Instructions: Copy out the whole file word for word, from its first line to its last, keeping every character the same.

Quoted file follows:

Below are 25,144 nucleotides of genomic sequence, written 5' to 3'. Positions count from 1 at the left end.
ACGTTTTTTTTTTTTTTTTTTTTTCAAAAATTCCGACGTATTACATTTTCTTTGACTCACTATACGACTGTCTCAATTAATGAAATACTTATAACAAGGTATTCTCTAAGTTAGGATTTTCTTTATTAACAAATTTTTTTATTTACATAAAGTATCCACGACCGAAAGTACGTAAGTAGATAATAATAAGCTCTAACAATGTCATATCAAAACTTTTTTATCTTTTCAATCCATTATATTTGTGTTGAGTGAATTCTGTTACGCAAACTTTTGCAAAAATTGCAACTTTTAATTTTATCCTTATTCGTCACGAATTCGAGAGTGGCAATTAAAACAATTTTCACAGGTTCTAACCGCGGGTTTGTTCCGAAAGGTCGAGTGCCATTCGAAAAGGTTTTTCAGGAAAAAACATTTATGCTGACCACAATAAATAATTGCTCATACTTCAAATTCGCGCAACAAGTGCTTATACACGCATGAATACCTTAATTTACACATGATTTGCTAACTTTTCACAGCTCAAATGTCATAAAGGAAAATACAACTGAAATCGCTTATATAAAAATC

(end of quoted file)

Below are 25,144 nucleotides of genomic sequence, written 5' to 3'. Positions count from 1 at the left end.
ACGTTTTTTTTTTTTTTTTTTTTTCAAAAATTCCGACGTATTACATTTTCTTTGACTCACTATACGACTGTCTCAATTAATGAAATACTTATAACAAGGTATTCTCTAAGTTAGGATTTTCTTTATTAACAAATTTTTTTATTTACATAAAGTATCCACGACCGAAAGTACGTAAGTAGATAATAATAAGCTCTAACAATGTCATATCAAAACTTTTTTATCTTTTCAATCCATTATATTTGTGTTGAGTGAATTCTGTTACGCAAACTTTTGCAAAAATTGCAACTTTTAATTTTATCCTTATTCGTCACGAATTCGAGAGTGGCAATTAAAACAATTTTCACAGGTTCTAACCGCGGGTTTGTTCCGAAAGGTCGAGTGCCATTCGAAAAGGTTTTTCAGGAAAAAACATTTATGCTGACCACAATAAATAATTGCTCATACTTCAAATTCGCGCAACAAGTGCTTATACACGCATGAATACCTTAATTTACACATGATTTGCTAACTTTTCACAGCTCAAATGTCATAAAGGAAAATACAACTGAAATCGCTTATATAAAAATC